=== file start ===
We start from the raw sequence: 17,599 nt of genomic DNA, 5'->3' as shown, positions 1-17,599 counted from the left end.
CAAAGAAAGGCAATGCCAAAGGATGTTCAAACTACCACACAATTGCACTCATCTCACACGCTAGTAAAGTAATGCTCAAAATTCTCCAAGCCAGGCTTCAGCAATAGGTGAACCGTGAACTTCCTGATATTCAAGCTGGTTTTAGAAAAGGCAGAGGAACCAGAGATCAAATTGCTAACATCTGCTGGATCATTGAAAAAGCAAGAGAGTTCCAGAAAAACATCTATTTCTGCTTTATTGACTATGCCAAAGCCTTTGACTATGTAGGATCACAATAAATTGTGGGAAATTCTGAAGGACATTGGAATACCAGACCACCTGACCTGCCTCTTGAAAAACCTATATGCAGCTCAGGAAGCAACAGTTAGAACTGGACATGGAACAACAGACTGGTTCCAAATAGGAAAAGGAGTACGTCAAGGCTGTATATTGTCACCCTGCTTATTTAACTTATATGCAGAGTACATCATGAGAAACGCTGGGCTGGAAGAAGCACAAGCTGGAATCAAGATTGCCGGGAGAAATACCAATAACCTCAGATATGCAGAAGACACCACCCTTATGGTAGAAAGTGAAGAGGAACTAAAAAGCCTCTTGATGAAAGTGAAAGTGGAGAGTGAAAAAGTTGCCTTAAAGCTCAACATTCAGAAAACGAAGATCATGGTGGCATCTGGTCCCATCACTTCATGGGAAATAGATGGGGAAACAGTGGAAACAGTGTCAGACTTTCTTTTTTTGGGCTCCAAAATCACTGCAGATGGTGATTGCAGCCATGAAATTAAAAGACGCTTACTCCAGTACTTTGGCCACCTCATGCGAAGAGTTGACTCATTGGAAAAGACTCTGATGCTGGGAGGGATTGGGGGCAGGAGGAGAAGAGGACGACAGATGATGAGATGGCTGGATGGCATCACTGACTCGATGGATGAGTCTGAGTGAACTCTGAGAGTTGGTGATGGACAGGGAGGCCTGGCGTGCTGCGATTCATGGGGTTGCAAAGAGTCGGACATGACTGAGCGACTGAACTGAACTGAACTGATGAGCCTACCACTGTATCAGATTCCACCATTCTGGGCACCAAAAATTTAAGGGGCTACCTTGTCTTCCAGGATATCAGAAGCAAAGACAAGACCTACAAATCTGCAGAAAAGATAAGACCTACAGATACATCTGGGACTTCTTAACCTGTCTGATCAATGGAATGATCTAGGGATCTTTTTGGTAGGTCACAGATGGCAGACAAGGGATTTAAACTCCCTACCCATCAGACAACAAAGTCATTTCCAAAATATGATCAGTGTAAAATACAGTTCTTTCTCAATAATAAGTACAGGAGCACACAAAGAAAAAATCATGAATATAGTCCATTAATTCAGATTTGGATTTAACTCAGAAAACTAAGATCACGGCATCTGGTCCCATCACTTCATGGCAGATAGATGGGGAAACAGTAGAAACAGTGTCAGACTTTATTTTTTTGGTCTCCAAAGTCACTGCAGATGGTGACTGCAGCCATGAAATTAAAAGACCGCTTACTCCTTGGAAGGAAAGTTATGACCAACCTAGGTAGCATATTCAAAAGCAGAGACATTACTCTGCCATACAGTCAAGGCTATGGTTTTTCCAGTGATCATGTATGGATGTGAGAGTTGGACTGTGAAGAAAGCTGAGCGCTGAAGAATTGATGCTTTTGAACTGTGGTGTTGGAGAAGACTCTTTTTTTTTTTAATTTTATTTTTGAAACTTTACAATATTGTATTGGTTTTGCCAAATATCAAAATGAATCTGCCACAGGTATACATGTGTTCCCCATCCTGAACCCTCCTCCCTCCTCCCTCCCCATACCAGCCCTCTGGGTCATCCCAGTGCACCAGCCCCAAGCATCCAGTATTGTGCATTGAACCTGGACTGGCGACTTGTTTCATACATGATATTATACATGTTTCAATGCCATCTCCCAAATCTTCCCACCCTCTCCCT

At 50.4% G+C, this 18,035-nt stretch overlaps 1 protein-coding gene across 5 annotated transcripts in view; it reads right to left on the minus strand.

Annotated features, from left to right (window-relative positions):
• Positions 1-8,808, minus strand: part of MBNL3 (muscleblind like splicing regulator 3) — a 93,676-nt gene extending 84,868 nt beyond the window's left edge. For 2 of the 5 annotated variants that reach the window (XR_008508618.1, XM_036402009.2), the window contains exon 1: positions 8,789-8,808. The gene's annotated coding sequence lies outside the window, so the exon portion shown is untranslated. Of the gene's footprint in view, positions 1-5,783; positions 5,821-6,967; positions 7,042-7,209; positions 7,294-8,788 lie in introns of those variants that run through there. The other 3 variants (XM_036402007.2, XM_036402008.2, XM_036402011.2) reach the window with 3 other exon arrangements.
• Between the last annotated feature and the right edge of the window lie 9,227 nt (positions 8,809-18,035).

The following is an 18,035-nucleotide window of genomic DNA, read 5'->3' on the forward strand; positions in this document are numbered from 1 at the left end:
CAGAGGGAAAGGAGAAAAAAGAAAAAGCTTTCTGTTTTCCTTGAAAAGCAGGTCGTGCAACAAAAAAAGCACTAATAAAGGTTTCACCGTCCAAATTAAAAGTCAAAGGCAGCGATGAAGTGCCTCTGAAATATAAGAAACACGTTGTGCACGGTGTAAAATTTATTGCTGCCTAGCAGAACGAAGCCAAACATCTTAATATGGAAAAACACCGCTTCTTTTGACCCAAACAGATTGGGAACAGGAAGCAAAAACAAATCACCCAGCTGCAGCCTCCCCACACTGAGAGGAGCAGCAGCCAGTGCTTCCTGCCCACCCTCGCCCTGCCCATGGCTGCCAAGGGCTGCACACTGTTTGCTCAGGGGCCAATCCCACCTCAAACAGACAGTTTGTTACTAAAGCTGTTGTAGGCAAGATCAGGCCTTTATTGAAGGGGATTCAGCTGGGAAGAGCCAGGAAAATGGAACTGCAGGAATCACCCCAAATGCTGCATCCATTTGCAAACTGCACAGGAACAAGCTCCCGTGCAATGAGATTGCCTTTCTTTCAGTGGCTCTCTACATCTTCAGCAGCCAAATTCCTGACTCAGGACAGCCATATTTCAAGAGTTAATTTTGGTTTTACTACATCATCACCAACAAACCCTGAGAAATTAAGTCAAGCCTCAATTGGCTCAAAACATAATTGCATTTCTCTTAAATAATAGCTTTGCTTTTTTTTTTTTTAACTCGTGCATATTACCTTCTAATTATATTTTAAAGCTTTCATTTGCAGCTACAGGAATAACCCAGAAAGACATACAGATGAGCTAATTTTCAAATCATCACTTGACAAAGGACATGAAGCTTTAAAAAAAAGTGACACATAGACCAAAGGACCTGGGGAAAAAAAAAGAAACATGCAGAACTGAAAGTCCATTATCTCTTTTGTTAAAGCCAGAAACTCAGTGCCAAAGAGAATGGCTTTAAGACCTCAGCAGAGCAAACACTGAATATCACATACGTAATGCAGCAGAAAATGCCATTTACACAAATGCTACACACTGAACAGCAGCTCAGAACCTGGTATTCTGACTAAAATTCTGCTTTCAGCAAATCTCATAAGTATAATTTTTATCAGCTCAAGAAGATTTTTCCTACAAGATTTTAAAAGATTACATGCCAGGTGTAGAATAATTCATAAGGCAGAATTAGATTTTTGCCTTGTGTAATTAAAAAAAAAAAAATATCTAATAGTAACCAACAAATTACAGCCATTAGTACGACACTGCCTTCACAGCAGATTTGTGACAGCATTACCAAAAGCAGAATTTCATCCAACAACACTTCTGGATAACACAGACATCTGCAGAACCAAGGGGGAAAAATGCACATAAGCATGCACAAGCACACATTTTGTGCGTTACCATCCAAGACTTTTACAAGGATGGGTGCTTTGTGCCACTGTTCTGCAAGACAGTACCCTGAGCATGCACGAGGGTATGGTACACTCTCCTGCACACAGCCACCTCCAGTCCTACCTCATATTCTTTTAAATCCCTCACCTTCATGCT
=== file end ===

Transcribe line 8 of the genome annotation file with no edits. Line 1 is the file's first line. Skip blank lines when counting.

CAGAGGGAAAGGAGAAAAAAGAAAAAGCTTTCTGTTTTCCTTGAAAAGCAGGTCGTGCAACAAAAAAAGCACTAATAAAGGTTTCACCGTCCAAATTAAAAGTCAAAGGCAGCGATGAAGTGCCTCTGAAATATAAGAAACACGTTGTGCACGGTGTAAAATTTATTGCTGCCTAGCAGAACGAAGCCAAACATCTTAATATGGAAAAACACCGCTTCTTTTGACCCAAACAGATTGGGAACAGGAAGCAAAAACAAATCACCCAGCTGCAGCCTCCCCACACTGAGAGGAGCAGCAGCCAGTGCTTCCTGCCCACCCTCGCCCTGCCCATGGCTGCCAAGGGCTGCACACTGTTTGCTCAGGGGCCAATCCCACCTCAAACAGACAGTTTGTTACTAAAGCTGTTGTAGGCAAGATCAGGCCTTTATTGAAGGGGATTCAGCTGGGAAGAGCCAGGAAAATGGAACTGCAGGAATCACCCCAAATGCTGCATCCATTTGCAAACTGCACAGGAACAAGCTCCCGTGCAATGAGATTGCCTTTCTTTCAGTGGCTCTCTACATCTTCAGCAGCCAAATTCCTGACTCAGGACAGCCATATTTCAAGAGTTAATTTTGGTTTTACTACATCATCACCAACAAACCCTGAGAAATTAAGTCAAGCCTCAATTGGCTCAAAACATAATTGCATTTCTCTTAAATAATAGCTTTGCTTTTTTTTTTTTTAACTCGTGCATATTACCTTCTAATTATATTTTAAAGCTTTCATTTGCAGCTACAGGAATAACCCAGAAAGACATACAGATGAGCTAATTTTCAAATCATCACTTGACAAAGGACATGAAGCTTTAAAAAAAAGTGACACATAGACCAAAGGACCTGGGGAAAAAAAAAGAAACATGCAGAACTGAAAGTCCATTATCTCTTTTGTTAAAGCCAGAAACTCAGTGCCAAAGAGAATGGCTTTAAGACCTCAGCAGAGCAAACACTGAATATCACATACGTAATGCAGCAGAAAATGCCATTTACACAAATGCTACACACTGAACAGCAGCTCAGAACCTGGTATTCTGACTAAAATTCTGCTTTCAGCAAATCTCATAAGTATAATTTTTATCAGCTCAAGAAGATTTTTCCTACAAGATTTTAAAAGATTACATGCCAGGTGTAGAATAATTCATAAGGCAGAATTAGATTTTTGCCTTGTGTAATTAAAAAAAAAAAAATATCTAATAGTAACCAACAAATTACAGCCATTAGTACGACACTGCCTTCACAGCAGATTTGTGACAGCATTACCAAAAGCAGAATTTCATCCAACAACACTTCTGGATAACACAGACATCTGCAGAACCAAGGGGGAAAAATGCACATAAGCATGCACAAGCACACATTTTGTGCGTTACCATCCAAGACTTTTACAAGGATGGGTGCTTTGTGCCACTGTTCTGCAAGACAGTACCCTGAGCATGCACGAGGGTATGGTACACTCTCCTGCACACAGCCACCTCCAGTCCTACCTCATATTCTTTTAAATCCCTCACCTTCATGCT